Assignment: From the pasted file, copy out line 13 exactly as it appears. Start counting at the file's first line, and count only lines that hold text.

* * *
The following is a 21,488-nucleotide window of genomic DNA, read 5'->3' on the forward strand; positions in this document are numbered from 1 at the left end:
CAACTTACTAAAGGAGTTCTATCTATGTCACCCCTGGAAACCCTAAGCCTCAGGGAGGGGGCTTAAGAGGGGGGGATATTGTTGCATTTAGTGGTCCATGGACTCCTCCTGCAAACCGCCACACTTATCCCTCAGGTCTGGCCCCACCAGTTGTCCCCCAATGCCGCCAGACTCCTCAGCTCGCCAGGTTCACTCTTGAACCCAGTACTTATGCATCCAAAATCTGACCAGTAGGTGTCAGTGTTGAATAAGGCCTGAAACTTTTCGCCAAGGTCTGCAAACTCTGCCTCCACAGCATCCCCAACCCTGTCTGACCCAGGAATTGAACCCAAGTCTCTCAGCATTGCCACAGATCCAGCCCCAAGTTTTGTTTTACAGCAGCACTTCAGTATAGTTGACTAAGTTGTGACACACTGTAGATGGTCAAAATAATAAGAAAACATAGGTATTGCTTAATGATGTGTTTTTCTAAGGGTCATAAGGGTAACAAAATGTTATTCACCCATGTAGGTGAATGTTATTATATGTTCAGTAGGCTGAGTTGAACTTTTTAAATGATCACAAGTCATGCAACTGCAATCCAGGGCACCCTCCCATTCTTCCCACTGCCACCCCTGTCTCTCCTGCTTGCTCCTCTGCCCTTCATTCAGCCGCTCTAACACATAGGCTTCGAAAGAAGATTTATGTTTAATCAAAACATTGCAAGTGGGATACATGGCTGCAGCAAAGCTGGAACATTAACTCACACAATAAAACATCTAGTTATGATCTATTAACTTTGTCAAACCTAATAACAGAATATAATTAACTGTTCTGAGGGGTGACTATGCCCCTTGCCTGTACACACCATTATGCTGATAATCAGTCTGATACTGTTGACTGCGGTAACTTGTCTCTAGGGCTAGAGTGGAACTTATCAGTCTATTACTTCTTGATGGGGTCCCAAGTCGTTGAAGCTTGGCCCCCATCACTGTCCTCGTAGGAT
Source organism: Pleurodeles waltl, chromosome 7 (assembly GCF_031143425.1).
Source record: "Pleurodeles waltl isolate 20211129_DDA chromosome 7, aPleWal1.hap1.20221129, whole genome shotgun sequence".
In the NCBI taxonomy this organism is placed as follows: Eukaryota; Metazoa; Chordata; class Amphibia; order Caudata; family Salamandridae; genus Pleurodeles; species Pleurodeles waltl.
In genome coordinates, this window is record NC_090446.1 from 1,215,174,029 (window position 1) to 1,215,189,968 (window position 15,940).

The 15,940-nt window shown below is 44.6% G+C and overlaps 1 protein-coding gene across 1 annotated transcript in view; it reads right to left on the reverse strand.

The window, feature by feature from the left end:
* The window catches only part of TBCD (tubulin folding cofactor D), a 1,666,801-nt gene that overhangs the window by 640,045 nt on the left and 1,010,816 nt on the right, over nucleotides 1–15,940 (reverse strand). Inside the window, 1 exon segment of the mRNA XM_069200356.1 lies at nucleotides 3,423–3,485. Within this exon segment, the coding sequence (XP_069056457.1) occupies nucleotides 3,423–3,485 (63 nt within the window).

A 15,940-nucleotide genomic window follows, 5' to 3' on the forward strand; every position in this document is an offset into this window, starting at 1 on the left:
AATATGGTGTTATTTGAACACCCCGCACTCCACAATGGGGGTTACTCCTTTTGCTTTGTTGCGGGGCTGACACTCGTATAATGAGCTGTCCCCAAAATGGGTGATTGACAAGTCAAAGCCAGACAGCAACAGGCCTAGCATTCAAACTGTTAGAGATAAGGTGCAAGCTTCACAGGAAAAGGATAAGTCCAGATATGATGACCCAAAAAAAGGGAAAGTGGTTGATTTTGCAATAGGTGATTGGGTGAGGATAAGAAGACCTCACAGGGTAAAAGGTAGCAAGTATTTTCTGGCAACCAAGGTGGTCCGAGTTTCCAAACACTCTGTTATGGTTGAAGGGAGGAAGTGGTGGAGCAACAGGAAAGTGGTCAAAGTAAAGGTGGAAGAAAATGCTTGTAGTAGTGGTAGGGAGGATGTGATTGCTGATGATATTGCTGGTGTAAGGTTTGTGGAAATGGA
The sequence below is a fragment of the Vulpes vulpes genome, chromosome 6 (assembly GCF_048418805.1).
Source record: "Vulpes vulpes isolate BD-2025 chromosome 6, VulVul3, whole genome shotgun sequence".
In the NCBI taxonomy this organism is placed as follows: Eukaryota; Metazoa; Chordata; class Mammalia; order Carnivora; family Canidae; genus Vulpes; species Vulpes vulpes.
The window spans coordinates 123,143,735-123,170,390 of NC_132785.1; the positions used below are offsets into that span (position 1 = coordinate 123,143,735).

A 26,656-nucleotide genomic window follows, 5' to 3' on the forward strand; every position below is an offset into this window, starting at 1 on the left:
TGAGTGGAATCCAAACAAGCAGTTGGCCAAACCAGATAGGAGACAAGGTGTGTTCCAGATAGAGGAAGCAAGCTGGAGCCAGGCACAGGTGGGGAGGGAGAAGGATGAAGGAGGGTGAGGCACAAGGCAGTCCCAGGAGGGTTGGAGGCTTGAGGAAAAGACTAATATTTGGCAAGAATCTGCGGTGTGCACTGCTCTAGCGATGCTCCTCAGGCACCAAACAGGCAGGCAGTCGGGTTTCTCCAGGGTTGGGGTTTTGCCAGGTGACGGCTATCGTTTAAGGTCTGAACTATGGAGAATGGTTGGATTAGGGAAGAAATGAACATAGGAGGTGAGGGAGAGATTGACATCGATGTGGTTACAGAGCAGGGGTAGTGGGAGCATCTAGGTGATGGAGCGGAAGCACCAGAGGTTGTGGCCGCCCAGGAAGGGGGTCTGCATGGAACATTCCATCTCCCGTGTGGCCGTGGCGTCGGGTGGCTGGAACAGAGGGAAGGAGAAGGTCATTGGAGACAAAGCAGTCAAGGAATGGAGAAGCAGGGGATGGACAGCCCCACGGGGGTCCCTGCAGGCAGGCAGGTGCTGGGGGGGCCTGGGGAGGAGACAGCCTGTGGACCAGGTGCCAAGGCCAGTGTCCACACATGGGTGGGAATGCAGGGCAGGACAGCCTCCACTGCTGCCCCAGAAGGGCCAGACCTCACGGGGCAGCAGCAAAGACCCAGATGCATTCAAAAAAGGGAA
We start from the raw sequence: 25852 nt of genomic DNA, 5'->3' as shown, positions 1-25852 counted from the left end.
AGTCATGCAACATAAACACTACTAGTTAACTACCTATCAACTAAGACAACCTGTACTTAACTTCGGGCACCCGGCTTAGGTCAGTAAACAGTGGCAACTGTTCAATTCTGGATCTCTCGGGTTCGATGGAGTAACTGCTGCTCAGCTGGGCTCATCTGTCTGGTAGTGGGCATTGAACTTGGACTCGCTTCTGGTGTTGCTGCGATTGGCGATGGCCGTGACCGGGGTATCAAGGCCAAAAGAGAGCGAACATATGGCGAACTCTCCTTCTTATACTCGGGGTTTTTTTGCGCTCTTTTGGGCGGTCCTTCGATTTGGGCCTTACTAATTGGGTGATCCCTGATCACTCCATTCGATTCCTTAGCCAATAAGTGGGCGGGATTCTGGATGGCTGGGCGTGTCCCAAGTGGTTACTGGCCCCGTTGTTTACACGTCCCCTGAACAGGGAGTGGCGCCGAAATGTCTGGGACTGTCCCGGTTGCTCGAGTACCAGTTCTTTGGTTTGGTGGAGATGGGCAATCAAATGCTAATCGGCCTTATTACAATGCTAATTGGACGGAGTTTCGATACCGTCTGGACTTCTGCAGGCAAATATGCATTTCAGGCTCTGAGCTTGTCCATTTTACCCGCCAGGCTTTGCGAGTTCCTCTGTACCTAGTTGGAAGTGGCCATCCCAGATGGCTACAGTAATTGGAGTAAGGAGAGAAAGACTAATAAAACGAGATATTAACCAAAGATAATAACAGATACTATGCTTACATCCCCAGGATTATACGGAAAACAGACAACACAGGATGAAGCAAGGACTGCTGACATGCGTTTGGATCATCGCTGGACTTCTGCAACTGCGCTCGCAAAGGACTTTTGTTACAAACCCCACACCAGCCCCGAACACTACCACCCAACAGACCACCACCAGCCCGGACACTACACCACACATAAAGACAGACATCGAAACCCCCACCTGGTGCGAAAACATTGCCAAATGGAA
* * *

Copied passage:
Source record: "Vulpes vulpes isolate BD-2025 chromosome 6, VulVul3, whole genome shotgun sequence".